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Ever since their self-titled debut, Blitzen Trapper’s mixing of glam, psychedelia and hard rocking riffs with the conventional folk and Americana genres has placed them as one the most refreshing acts of the last decade, surprising critics album after album. The freedom gained by self-releasing their first three LPs (Blitzen Trapper, Field Rexx and Wild Mountain Nation) provided a massive contribution to their creative minds. Any worries about label pressure from their subsequent signing with Sub Pop would soon be quelled by the fantastic follow ups Furr and Destroyer of the Void.
So now we have American Goldwing, the Portland sextet’s seventh LP. Named after a Honda motorbike, American Goldwing abandons the experimentalism of previous records for a more laid back and grassroots approach. Themes vary from leaving homely comforts to travel the open roads (‘American Goldwing’), waiting patiently for someone on said roads (‘Astronaut’) and the boozed up adventures of a vagabond hitchhiker (‘Fletcher’). Eric Earley’s grainy tone is still an eerie dead ringer for Bob Dylan’s raw and edgy voice: ‘Girl in a Coat’ being the best highlight for Earley’s imitation of Zimmerman, whilst the harmonicas of ‘My Home Town’ and ‘Taking it Easy’ continue to nostalgically evoke folk rocks’s greatest musician. Musically, ‘Might Find it Cheap’ and ‘Your Crying Heart’ carry the country mood on. Both tracks are comparable with the anthems of Lynyrd Skynyrd – the former’s crunched up guitars coming straight out of ‘Sweet Home Alabama.’ The result is a strong sense cohesion which started showing on Destroyer of the Void – the lack of it on previous albums being one of their main (faults.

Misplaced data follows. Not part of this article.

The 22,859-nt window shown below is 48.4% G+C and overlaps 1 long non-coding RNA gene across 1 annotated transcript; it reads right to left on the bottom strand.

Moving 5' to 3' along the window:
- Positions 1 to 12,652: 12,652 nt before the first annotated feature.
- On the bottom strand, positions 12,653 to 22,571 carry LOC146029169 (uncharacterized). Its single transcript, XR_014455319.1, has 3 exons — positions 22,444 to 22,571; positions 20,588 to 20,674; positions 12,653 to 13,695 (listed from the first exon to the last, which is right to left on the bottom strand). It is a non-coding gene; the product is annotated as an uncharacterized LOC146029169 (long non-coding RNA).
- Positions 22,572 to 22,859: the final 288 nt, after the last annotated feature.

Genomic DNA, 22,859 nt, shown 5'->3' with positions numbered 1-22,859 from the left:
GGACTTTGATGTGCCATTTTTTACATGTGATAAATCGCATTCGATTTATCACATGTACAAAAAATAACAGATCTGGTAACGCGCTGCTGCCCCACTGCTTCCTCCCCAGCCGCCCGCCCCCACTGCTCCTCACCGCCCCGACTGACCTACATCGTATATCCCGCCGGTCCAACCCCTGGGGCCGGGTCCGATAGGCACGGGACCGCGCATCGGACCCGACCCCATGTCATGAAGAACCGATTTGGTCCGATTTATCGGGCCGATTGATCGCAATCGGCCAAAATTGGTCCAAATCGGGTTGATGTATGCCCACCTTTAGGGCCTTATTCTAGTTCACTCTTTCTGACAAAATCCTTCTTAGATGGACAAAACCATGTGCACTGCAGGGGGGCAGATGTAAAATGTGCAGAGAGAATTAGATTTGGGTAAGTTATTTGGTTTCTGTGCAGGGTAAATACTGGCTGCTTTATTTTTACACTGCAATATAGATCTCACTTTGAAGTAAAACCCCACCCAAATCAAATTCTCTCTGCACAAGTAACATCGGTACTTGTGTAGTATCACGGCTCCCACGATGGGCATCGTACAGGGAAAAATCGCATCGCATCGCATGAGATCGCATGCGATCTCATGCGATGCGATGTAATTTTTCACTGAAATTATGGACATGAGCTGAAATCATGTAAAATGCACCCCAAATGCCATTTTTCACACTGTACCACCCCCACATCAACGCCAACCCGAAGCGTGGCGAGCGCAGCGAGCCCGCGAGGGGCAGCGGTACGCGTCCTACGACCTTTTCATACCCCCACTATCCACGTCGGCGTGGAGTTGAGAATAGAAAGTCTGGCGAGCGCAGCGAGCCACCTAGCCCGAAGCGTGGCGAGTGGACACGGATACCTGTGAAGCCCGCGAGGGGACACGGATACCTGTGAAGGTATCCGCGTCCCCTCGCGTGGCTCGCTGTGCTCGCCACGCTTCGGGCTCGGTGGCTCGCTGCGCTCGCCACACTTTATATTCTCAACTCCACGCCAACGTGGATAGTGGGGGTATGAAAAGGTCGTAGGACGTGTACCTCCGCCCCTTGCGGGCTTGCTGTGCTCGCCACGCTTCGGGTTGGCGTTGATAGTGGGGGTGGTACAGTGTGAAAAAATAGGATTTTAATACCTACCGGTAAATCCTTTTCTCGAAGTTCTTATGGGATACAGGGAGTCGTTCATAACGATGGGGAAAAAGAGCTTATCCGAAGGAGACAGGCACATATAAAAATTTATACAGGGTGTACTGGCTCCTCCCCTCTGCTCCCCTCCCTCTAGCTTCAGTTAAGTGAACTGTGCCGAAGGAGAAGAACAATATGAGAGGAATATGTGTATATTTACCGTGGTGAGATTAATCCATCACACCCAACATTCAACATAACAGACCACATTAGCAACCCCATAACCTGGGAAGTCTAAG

So why does American Goldwing sound like nothing more than an okay set of folk songs which stay rooted to the same spot? Whilst Blitzen Trapper have created an album which flawlessly recreates their forefather’s music, their step into more conventional territories has taken away the refreshing air which filled their back catalogue. It’s a relief when the hard rocking riffs of ‘Your Crying Eyes’ and ‘Street Fighting Sun’ - which opens like a muddy version of Zeppelin’s ‘Whole Lotta Love’ – arrive as they take us into Blitzen Trapper’s usual brave territory. Such moments are far too infrequent, though.
American Goldwing isn’t bad, but it's not particularly exciting when you consider the band’s usual standards. Had it been any other band I’d probably be more lenient, but this is Blitzen Trapper, and they've played it a little too safe this time around.
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